Warne's worries, and cat litter on a cricket field
Pretty in pink
Matthew Hayden and Andrew Symonds used pink grips on Boxing Day in 2006, and Adam Gilchrist wore pink wicketkeeping gloves at the MCG in 2007, but efforts to raise awareness and funds for the McGrath Foundation will be far more widespread during the third Test against South Africa at the SCG in 2009. The stumps, parts of the outfield, and players' shirts will carry the foundation's pink logo, and Glenn McGrath has also urged fans to wear pink to the game. The third day, usually known as Ladies' Day, has been renamed Jane McGrath Day, after the former Australian fast bowler's late wife. "I thank the SCG Trust for naming the Ladies Day after Jane. Who would have thought they would name something here after her and not me!" McGrath said. "It will be amazing to walk out there and see everything is pink, and I am not sure how I will feel on that first day of play. Jane would have been so proud." Also, though he may not be causing whitewashes himself anymore, true to form, McGrath predicted Australia would beat South Africa 3-0.
Warne on Warne
Could a musical make Shane Warne more nervous than he was when facing Shoaib Akhtar on a green, seaming pitch? Apparently Warne had all sorts of misgivings about Eddie Perfect's 'Shane Warne, The Musical, primarily about how his ex-wife Simone, and mother Brigitte would be portrayed. "See it or not see it? What's it like? Is it full of cheap gags?" wondered Warne in his column for the Herald Sun. Eventually, after some convincing from his manager and a couple of beers, Warne was in the theatre for the premiere. Two hours and several chuckles later it was over and Warne had enjoyed it enough to invite the lead actor, Perfect, over for a snack. "What he has done is absolutely fantastic, he and all his cast," said Warne, before adding, "I think I was better in my jocks than Eddie."
Eating humble pie
Harbhajan Singh has been involved in so many high-profile controversies that his potshots at England at the end of the first day in Chennai went largely unnoticed. England finished the day on 229 for 5, and Harbhajan said, "If we [India] had been batting, we'd have got more than 300". He did not stop there: "We've done well against Shane Warne and Muttiah Muralitharan and everyone, so Monty [Panesar] and the other spinners are not a threat to us." As it turned out, India were bowled out for 241 and the most serious damage had been inflicted by the "other spinner", Graeme Swann, who dismissed Gautam Gambhir and Rahul Dravid in his first over in Test cricket. Harbhajan, though, went down swinging, scoring 40 in that total.
Cat poo to the rescue
Groundsmen in England and Australia use Supersoppers to dry their outfields, but in most parts of the subcontinent that job is entrusted to armies of workers equipped with sponges and buckets. However, during the recent first Test between New Zealand and West Indies in Dunedin, the ground staff used an assortment of methods - ranging from the high-tech to the downright queer - to salvage the third day. A helicopter whirred over the University Oval in the morning and shaved five hours off the estimated drying time, after which leaf blowers were used to try and remove any remaining moisture. But when play began at 2.45pm, it was found that the ground was still wet underfoot. Not a problem for the intrepid ground staff, who came up with yet another innovative solution: spreading kitty litter on the affected areas.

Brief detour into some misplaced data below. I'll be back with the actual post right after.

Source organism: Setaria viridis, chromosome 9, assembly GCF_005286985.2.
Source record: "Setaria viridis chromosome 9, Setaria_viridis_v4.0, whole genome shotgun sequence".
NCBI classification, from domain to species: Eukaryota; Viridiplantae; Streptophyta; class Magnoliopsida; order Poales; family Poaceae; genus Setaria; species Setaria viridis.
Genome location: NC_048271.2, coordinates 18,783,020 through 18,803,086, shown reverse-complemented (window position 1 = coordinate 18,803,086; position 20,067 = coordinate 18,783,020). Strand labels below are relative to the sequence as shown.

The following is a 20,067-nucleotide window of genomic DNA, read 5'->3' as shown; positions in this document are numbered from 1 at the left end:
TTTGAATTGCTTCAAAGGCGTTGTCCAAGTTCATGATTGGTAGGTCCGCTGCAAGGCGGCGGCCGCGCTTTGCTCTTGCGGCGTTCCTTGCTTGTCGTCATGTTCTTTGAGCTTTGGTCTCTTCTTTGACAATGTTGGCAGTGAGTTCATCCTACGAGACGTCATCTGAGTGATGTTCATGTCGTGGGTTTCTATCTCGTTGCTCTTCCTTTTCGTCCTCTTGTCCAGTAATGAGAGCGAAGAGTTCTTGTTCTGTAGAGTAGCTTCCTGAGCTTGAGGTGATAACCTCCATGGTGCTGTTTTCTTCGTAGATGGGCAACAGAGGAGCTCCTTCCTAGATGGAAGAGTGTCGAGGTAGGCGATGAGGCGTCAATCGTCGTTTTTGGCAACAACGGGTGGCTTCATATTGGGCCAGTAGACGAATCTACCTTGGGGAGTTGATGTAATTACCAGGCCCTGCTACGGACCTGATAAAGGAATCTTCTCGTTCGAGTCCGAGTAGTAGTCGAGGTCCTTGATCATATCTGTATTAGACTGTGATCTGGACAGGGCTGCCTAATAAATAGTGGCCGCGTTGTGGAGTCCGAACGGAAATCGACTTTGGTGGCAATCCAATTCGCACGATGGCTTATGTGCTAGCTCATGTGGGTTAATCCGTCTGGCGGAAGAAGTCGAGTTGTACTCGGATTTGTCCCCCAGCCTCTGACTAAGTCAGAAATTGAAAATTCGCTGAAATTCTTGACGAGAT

Pain and nearly no gain
Last September, Blunham Cricket Club broke the world record for the longest cricket match by playing continuously for 59 hours and 35 minutes. They persevered through night-time temperatures of 5ºC, as well as early-morning mist, and their efforts were monitored by officials from the Guinness Book of World Records. However, their toil nearly came to naught after proof of their achievement - the film footage of the conquest - went missing. The files were apparently lost when the computer was moved from the field. When the computer was turned on again, a week after the game, it automatically deleted all the files. This film, containing footage of all the changeovers was central to the ratification process. "Needless to say this left us in a bit of a blind panic as it appeared that everyone's efforts, in terms of the world record at least, had been for nothing," Neil Wildon, the organiser of the event, told Biggleswade Today. It ended well, though, for Guinness were able to ratify the record through a number of witnesses, photographs, and media coverage.
A commentator with a difference
Sports broadcaster Kern Tyson may sound like anyone else on air. However, unlike several of those in commentary boxes around the world, Tyson had to overcome a severe handicap - blindness. Tyson, who was born Trinidad and Tobago with keratoconus, a condition that rendered him able only to make out only shapes and outlines, is in Dunedin to cover the West Indies tour for the Family Focus Broadcasting network (FFBN). He began working with FFBN in 2002 and said that passion, healthy imagination and an excellent memory made up for his lack of sight. "Every time I went on air, I spoke about sport. So eventually I said, 'This is my passion and I need to get into writing about sport and become a sports analyst," Tyson told the New Zealand Herald. Tyson isn't the only blind commentator, though: Zimbabwe has one, Dean du Plessis, who has been on the circuit for a few years.
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George Binoy is a senior sub-editor at Cricinfo